In the US, Hindu temples are considered as community centers where the premises are used to teach Mahabaratham, Ramayanam etc. Languages such as Sanskrit, Tamil, Telugu, Hindi, Gujarati and so on are taught in language classes within the temples to children and adults alike. Arts such as barathanatyam, kuchipudi, kathak, odissi are taught in temples as well as classes teaching the playing of traditional music instruments such as tabla, flute, veenai etc are conducted. Religious classes promulgating Hindu shastras and slokas, purans, Upanishad Hinduism, stories etc are held. Then they have competitions, activities, library, hall, room to practice mantras and so many things. I mean it will be a place that you gain knowledge about Hinduism, life, language, art, and make new friends.
Compare that to Malaysia and we have temples that don’t have proper parking lots, built in the size of my toilet, dotted here and there, under trees, beside drains, at home extensions, poorly maintained, no proper management and organization, no hall, no resource center and not enough space to conduct religious classes or any other beneficial activity. Even the priests themselves are underpaid and overworked and have no idea on the meaning of the mantra they mumble.
The reality of Hindu temples in Malaysia
It won’t be fallacious to say that temples in Malaysia have become a place to eat free food, start a fight, check out chicks, flirt with aunties, compare sarees, and all other useless shit. Temples in Malaysia are not building any unity or understanding anymore. A temple which should be a center of knowledge, identity and community development is now just a place to lepak when there is free food. Temples here have become entertainment hubs instead of religious and educational institutions.
And, given the surplus of temples, mushrooming where there are a concentration of Indians only make matters worse. If we see churches and mosques here, they operate the way Hindu temples in America, as I have described above, operate. They double up as community centers and places of worship.
The constructing of Hindu temples here had gone out of control, with temples being built at every corners/inside the housing compartments and the temples have become a place for making money, them offering cult like services which are all round dubious and almost spurious and nefarious. Many of such mini temples are built on illegal land and nearly every day there are issues of such temples being demolished and that stir up hues and cries here, on allegations that religious freedom is being curtailed.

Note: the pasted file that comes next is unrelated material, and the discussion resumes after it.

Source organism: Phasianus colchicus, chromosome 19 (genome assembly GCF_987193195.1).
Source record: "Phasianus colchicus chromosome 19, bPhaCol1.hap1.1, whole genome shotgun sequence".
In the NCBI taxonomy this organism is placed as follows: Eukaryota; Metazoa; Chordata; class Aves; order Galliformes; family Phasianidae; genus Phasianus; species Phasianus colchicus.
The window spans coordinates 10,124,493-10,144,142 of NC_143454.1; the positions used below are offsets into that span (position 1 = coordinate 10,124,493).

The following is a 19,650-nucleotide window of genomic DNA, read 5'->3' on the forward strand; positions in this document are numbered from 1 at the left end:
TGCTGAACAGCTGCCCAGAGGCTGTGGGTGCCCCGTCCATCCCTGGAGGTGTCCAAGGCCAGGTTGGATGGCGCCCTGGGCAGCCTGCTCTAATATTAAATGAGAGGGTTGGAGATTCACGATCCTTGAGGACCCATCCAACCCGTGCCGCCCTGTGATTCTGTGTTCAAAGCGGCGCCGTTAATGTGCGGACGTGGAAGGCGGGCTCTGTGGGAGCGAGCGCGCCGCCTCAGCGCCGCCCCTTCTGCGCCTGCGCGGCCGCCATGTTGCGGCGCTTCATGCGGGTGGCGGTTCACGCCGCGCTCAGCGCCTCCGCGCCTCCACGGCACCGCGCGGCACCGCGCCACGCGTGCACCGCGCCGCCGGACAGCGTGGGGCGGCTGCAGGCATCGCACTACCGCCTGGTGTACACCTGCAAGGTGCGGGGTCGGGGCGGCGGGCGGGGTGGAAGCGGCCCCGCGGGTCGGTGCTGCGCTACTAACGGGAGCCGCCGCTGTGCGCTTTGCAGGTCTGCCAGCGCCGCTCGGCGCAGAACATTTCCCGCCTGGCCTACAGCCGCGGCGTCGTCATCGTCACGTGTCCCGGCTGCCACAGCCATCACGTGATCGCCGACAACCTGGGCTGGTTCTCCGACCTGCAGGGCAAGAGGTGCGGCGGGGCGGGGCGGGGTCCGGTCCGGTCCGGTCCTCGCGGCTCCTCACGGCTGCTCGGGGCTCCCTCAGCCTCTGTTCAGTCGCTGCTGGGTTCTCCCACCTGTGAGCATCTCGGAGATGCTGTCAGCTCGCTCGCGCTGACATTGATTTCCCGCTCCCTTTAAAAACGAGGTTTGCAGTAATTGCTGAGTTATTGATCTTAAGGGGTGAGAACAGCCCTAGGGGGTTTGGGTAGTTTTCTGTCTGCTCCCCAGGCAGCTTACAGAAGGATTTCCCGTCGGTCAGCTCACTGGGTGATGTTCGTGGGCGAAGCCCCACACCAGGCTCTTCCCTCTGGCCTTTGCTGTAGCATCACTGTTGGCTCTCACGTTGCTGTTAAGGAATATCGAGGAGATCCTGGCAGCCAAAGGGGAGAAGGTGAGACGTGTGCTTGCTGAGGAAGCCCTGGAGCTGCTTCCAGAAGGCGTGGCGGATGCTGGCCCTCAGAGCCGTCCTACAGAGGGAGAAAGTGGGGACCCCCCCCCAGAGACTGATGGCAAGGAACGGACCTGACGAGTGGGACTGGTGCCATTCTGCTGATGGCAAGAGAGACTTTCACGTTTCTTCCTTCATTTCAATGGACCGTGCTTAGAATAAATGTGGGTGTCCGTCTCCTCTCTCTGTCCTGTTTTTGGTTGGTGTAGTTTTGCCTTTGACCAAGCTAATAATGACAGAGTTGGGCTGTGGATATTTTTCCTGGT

What can be done to salvage the temples situation
We don’t need more temples; we need to use the ones already existing to extend some usefulness not only for the Indian Hindu community but also communicate our culture and customs to other races here.The tiny, tiny temples are of no much use if you ask me – the scenario only divides Hindus here further.
Instead of erecting one temple for each estate or residential area and mini temples under trees or in plantation areas and other unlikely and could be unlawful sites and spending much valued money in maintaining the buildings, use the existing temples as operational hives for beneficial activities besides fulfilling one’s spiritual needs. This way, decadence in the Indian community can be doctored to say the least.
Going by Malaysian fold, a part of a temple can be converted into a library, free tuition for those children who can’t afford tuition fees can be conducted as well as fundraising events for Tamil schools reconstruction so that our children in Tamil school can enjoy conducive learning environment, organise motivational speeches on weekends, hold sporting events for youths and make those activities available not only for Hindu Indians but for all Malaysians, regardless of race and religion. These type of activities need space and amenities – they cannot be conducted at temples under trees and beside the roads. They only can be conducted in big, spacious temples which already exist.